The Piano Quintet Op.44 and Piano Quartet Op.47 date from a brief period during which Schumann focused his attention intensively on chamber music (between June 1842 and January 1843). These works underline his wish to escape from the solo piano, now too restricted for his overflowing imagination, as he told Clara. The Quintet, which made a powerful impression on Wagner, is probably one of his most sophisticated works, into which Schumann poured all the creative energy he derived from meticulous examination of similar works by his predecessors, especially Beethoven, Mendelssohn and Schubert. Alexander Melnikov joins the Jerusalem Quartet, nominated for a 3rd BBC Music Magazine Award in 2012.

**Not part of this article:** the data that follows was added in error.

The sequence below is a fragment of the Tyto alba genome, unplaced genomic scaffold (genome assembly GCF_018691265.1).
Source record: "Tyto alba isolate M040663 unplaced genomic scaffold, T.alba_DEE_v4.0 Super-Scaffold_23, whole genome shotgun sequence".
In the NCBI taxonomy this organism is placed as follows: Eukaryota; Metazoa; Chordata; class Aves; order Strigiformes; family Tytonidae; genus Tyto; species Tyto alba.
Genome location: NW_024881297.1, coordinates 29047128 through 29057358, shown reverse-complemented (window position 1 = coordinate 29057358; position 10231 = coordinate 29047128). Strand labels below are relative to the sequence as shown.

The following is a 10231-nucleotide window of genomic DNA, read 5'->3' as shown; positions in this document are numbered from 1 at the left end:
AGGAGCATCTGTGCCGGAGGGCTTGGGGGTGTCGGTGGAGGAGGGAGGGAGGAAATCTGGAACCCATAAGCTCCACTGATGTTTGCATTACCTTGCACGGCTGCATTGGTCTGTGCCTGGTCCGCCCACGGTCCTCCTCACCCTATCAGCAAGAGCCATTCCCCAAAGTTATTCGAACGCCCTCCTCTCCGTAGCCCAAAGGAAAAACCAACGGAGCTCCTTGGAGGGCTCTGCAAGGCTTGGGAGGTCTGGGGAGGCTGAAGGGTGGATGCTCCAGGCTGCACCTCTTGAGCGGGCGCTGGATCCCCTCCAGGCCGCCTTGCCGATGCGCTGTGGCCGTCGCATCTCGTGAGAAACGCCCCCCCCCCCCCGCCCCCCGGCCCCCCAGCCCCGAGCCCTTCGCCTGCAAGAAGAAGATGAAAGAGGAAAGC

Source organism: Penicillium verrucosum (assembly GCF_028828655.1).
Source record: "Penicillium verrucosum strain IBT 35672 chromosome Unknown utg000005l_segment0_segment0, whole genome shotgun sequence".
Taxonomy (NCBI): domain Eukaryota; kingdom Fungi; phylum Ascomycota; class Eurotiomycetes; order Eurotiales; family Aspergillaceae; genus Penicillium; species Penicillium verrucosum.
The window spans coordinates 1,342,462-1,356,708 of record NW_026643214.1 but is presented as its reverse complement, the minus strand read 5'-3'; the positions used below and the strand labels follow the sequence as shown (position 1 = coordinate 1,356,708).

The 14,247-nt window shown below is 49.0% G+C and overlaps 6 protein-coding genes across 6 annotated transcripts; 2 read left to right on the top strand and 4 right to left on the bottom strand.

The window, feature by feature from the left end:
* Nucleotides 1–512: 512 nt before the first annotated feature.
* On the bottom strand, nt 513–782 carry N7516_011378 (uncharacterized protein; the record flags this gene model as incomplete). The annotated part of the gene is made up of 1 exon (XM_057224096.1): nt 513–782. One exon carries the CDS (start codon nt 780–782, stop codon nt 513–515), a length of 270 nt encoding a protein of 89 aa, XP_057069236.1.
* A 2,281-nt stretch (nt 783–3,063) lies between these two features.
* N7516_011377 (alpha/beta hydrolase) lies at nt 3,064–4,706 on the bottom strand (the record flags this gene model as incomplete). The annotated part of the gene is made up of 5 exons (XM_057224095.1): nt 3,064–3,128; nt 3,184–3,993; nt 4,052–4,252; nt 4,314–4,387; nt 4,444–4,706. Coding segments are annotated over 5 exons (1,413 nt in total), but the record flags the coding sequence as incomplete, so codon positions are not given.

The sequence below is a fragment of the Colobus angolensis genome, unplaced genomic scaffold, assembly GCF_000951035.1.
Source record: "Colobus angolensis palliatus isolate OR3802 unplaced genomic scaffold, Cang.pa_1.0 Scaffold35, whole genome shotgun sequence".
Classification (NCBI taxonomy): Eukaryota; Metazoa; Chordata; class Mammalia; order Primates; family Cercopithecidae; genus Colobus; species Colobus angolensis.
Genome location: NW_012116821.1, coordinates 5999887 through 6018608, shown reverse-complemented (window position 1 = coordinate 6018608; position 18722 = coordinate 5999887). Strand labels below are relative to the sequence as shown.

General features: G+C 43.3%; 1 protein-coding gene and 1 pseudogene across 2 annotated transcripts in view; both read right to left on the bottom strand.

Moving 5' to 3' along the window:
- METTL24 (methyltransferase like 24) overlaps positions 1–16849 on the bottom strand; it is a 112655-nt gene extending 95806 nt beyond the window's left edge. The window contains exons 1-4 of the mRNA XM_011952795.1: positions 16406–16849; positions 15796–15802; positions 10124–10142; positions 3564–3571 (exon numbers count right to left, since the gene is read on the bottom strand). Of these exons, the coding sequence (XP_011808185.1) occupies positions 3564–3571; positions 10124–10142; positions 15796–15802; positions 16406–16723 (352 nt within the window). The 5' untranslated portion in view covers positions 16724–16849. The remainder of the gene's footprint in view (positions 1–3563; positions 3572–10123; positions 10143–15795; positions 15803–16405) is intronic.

The Jerusalem Quartet...are at the peak of their career, still youthful yet playing with the wisdom of 20 years' experience. In the Russian pianist Alexander Melnikov they have a collaborator of rare musical intelligence as well as virtuosity. Another award contender? I guess so. --The Observer